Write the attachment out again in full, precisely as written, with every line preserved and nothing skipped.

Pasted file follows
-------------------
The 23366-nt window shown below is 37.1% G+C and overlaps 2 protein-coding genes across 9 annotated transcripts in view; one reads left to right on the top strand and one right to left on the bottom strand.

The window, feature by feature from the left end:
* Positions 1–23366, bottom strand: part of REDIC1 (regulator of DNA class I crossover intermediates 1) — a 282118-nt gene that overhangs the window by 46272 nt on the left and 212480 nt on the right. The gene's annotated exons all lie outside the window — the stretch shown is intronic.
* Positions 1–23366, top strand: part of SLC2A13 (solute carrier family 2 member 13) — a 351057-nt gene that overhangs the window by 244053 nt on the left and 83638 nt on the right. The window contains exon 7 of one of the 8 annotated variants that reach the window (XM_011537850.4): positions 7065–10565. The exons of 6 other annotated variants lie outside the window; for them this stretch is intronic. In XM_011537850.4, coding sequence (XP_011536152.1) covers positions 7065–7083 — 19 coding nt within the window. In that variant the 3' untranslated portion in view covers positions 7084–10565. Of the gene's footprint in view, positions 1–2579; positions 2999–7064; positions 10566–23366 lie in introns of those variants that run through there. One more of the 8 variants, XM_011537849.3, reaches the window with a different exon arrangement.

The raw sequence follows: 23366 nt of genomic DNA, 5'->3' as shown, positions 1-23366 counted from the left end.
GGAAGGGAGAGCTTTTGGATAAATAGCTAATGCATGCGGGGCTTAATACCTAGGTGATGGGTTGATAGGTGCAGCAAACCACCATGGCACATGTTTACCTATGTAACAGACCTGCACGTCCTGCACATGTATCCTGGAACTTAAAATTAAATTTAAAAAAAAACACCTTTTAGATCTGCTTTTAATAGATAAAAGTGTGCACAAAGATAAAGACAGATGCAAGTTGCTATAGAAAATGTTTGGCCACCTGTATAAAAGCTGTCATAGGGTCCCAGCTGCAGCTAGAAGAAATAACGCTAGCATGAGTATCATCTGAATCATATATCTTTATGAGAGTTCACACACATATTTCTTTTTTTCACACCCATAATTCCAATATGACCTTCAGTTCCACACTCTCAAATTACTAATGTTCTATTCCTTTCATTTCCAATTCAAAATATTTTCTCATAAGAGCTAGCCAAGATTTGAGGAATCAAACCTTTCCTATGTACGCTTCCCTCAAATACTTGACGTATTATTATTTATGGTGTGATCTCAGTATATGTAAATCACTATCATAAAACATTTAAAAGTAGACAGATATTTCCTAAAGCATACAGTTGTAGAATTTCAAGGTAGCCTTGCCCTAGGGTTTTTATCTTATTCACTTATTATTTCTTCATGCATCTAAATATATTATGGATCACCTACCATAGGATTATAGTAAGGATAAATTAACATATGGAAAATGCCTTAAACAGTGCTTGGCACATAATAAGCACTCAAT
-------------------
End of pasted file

The 23366-nt window shown below is 37.1% G+C and overlaps 2 protein-coding genes across 9 annotated transcripts in view; one reads left to right on the top strand and one right to left on the bottom strand.

The window, feature by feature from the left end:
* Positions 1–23366, bottom strand: part of REDIC1 (regulator of DNA class I crossover intermediates 1) — a 282118-nt gene that overhangs the window by 46272 nt on the left and 212480 nt on the right. The gene's annotated exons all lie outside the window — the stretch shown is intronic.
* Positions 1–23366, top strand: part of SLC2A13 (solute carrier family 2 member 13) — a 351057-nt gene that overhangs the window by 244053 nt on the left and 83638 nt on the right. The window contains exon 7 of one of the 8 annotated variants that reach the window (XM_011537850.4): positions 7065–10565. The exons of 6 other annotated variants lie outside the window; for them this stretch is intronic. In XM_011537850.4, coding sequence (XP_011536152.1) covers positions 7065–7083 — 19 coding nt within the window. In that variant the 3' untranslated portion in view covers positions 7084–10565. Of the gene's footprint in view, positions 1–2579; positions 2999–7064; positions 10566–23366 lie in introns of those variants that run through there. One more of the 8 variants, XM_011537849.3, reaches the window with a different exon arrangement.

The raw sequence follows: 23366 nt of genomic DNA, 5'->3' as shown, positions 1-23366 counted from the left end.
GGAAGGGAGAGCTTTTGGATAAATAGCTAATGCATGCGGGGCTTAATACCTAGGTGATGGGTTGATAGGTGCAGCAAACCACCATGGCACATGTTTACCTATGTAACAGACCTGCACGTCCTGCACATGTATCCTGGAACTTAAAATTAAATTTAAAAAAAAACACCTTTTAGATCTGCTTTTAATAGATAAAAGTGTGCACAAAGATAAAGACAGATGCAAGTTGCTATAGAAAATGTTTGGCCACCTGTATAAAAGCTGTCATAGGGTCCCAGCTGCAGCTAGAAGAAATAACGCTAGCATGAGTATCATCTGAATCATATATCTTTATGAGAGTTCACACACATATTTCTTTTTTTCACACCCATAATTCCAATATGACCTTCAGTTCCACACTCTCAAATTACTAATGTTCTATTCCTTTCATTTCCAATTCAAAATATTTTCTCATAAGAGCTAGCCAAGATTTGAGGAATCAAACCTTTCCTATGTACGCTTCCCTCAAATACTTGACGTATTATTATTTATGGTGTGATCTCAGTATATGTAAATCACTATCATAAAACATTTAAAAGTAGACAGATATTTCCTAAAGCATACAGTTGTAGAATTTCAAGGTAGCCTTGCCCTAGGGTTTTTATCTTATTCACTTATTATTTCTTCATGCATCTAAATATATTATGGATCACCTACCATAGGATTATAGTAAGGATAAATTAACATATGGAAAATGCCTTAAACAGTGCTTGGCACATAATAAGCACTCAAT